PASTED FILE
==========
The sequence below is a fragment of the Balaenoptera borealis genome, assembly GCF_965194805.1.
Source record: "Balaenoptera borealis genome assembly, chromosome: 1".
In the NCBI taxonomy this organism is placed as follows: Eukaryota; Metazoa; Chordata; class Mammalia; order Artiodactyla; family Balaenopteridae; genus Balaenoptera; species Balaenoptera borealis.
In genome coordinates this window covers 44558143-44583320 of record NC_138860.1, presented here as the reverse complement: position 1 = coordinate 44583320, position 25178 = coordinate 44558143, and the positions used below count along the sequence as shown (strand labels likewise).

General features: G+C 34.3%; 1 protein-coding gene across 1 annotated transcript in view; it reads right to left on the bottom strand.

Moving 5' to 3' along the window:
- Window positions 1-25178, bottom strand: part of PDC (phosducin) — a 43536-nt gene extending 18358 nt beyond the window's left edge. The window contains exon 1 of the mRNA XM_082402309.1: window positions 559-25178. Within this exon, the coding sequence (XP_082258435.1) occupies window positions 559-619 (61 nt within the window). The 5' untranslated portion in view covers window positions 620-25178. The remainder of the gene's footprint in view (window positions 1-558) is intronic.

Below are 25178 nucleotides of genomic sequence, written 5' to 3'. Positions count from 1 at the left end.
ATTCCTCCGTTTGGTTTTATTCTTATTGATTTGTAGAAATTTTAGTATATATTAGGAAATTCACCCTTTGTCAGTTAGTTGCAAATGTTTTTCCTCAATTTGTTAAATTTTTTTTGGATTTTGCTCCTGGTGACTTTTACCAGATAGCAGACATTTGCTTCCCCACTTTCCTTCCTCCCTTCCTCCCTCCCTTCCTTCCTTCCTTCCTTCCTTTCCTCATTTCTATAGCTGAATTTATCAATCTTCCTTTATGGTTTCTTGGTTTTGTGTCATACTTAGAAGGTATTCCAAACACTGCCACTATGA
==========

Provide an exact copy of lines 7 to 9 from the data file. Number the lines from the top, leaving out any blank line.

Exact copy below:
- Window positions 1-25178, bottom strand: part of PDC (phosducin) — a 43536-nt gene extending 18358 nt beyond the window's left edge. The window contains exon 1 of the mRNA XM_082402309.1: window positions 559-25178. Within this exon, the coding sequence (XP_082258435.1) occupies window positions 559-619 (61 nt within the window). The 5' untranslated portion in view covers window positions 620-25178. The remainder of the gene's footprint in view (window positions 1-558) is intronic.

Below are 25178 nucleotides of genomic sequence, written 5' to 3'. Positions count from 1 at the left end.
ATTCCTCCGTTTGGTTTTATTCTTATTGATTTGTAGAAATTTTAGTATATATTAGGAAATTCACCCTTTGTCAGTTAGTTGCAAATGTTTTTCCTCAATTTGTTAAATTTTTTTTGGATTTTGCTCCTGGTGACTTTTACCAGATAGCAGACATTTGCTTCCCCACTTTCCTTCCTCCCTTCCTCCCTCCCTTCCTTCCTTCCTTCCTTCCTTTCCTCATTTCTATAGCTGAATTTATCAATCTTCCTTTATGGTTTCTTGGTTTTGTGTCATACTTAGAAGGTATTCCAAACACTGCCACTATGA